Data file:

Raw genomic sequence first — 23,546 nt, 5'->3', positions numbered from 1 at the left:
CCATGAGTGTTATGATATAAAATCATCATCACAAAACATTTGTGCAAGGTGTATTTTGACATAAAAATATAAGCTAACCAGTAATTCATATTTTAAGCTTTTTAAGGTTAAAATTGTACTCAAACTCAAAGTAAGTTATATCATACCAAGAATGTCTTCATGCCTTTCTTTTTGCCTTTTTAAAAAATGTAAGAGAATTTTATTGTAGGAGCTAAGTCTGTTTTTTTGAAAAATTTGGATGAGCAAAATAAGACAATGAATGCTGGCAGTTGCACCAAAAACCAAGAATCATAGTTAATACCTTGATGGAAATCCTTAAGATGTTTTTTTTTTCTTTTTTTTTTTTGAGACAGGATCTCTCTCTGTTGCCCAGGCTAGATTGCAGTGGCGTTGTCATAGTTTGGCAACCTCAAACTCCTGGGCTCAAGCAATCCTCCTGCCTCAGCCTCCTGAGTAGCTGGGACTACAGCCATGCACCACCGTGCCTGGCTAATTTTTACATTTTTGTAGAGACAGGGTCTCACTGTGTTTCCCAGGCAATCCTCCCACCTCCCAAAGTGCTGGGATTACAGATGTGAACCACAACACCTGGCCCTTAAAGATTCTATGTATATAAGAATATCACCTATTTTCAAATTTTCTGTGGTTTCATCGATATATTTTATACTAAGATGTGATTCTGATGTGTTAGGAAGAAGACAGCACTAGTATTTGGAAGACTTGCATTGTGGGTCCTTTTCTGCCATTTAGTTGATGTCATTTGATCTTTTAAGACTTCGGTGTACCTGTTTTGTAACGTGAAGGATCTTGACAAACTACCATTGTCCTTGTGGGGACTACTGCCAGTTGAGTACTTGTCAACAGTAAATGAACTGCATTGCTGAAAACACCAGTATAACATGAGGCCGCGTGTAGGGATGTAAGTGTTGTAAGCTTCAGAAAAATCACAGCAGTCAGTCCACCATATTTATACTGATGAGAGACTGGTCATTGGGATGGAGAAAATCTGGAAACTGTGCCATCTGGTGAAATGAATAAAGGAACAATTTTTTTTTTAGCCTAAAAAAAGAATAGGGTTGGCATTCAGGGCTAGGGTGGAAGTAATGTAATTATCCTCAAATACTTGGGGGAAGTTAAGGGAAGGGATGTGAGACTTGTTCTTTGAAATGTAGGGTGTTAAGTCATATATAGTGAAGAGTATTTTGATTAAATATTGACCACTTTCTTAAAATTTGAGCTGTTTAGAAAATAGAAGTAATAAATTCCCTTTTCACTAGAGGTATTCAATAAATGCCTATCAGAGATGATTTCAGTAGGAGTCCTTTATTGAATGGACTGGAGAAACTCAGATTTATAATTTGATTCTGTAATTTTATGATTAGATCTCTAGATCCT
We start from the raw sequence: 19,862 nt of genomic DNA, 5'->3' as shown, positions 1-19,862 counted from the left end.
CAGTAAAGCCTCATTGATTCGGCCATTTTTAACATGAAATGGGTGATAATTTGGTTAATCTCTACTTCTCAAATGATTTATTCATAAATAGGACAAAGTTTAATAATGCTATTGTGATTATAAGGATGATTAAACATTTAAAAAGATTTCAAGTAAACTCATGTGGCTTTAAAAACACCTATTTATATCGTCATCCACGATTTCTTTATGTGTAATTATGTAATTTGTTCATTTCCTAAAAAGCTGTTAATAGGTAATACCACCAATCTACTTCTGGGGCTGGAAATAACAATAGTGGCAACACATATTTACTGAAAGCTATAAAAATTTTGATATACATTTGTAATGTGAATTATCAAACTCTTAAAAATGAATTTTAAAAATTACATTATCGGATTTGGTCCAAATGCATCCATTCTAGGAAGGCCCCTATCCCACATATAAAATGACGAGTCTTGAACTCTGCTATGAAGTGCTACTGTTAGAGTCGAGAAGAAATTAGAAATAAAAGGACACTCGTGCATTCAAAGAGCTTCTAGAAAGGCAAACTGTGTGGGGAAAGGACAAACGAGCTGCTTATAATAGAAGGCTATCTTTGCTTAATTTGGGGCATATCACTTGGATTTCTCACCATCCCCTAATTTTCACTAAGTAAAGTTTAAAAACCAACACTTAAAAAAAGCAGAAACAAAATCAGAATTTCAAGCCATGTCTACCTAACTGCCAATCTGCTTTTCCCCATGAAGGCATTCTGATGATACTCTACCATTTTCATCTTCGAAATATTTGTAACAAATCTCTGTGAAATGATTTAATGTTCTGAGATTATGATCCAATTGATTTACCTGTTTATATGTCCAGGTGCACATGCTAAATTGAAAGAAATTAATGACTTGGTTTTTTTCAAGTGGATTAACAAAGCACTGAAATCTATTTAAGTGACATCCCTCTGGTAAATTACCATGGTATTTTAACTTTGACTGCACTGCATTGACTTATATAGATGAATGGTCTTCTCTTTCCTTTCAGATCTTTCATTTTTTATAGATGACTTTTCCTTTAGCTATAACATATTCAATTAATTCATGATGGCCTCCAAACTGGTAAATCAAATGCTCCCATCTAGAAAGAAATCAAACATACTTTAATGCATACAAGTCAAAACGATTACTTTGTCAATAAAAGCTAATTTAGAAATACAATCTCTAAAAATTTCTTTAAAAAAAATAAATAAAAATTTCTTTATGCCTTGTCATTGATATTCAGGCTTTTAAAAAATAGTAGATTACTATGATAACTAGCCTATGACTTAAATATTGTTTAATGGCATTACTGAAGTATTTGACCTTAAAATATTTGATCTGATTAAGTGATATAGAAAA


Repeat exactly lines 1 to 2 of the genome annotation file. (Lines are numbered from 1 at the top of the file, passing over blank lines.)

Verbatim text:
Raw genomic sequence first — 23,546 nt, 5'->3', positions numbered from 1 at the left:
CCATGAGTGTTATGATATAAAATCATCATCACAAAACATTTGTGCAAGGTGTATTTTGACATAAAAATATAAGCTAACCAGTAATTCATATTTTAAGCTTTTTAAGGTTAAAATTGTACTCAAACTCAAAGTAAGTTATATCATACCAAGAATGTCTTCATGCCTTTCTTTTTGCCTTTTTAAAAAATGTAAGAGAATTTTATTGTAGGAGCTAAGTCTGTTTTTTTGAAAAATTTGGATGAGCAAAATAAGACAATGAATGCTGGCAGTTGCACCAAAAACCAAGAATCATAGTTAATACCTTGATGGAAATCCTTAAGATGTTTTTTTTTTCTTTTTTTTTTTTGAGACAGGATCTCTCTCTGTTGCCCAGGCTAGATTGCAGTGGCGTTGTCATAGTTTGGCAACCTCAAACTCCTGGGCTCAAGCAATCCTCCTGCCTCAGCCTCCTGAGTAGCTGGGACTACAGCCATGCACCACCGTGCCTGGCTAATTTTTACATTTTTGTAGAGACAGGGTCTCACTGTGTTTCCCAGGCAATCCTCCCACCTCCCAAAGTGCTGGGATTACAGATGTGAACCACAACACCTGGCCCTTAAAGATTCTATGTATATAAGAATATCACCTATTTTCAAATTTTCTGTGGTTTCATCGATATATTTTATACTAAGATGTGATTCTGATGTGTTAGGAAGAAGACAGCACTAGTATTTGGAAGACTTGCATTGTGGGTCCTTTTCTGCCATTTAGTTGATGTCATTTGATCTTTTAAGACTTCGGTGTACCTGTTTTGTAACGTGAAGGATCTTGACAAACTACCATTGTCCTTGTGGGGACTACTGCCAGTTGAGTACTTGTCAACAGTAAATGAACTGCATTGCTGAAAACACCAGTATAACATGAGGCCGCGTGTAGGGATGTAAGTGTTGTAAGCTTCAGAAAAATCACAGCAGTCAGTCCACCATATTTATACTGATGAGAGACTGGTCATTGGGATGGAGAAAATCTGGAAACTGTGCCATCTGGTGAAATGAATAAAGGAACAATTTTTTTTTTAGCCTAAAAAAAGAATAGGGTTGGCATTCAGGGCTAGGGTGGAAGTAATGTAATTATCCTCAAATACTTGGGGGAAGTTAAGGGAAGGGATGTGAGACTTGTTCTTTGAAATGTAGGGTGTTAAGTCATATATAGTGAAGAGTATTTTGATTAAATATTGACCACTTTCTTAAAATTTGAGCTGTTTAGAAAATAGAAGTAATAAATTCCCTTTTCACTAGAGGTATTCAATAAATGCCTATCAGAGATGATTTCAGTAGGAGTCCTTTATTGAATGGACTGGAGAAACTCAGATTTATAATTTGATTCTGTAATTTTATGATTAGATCTCTAGATCCT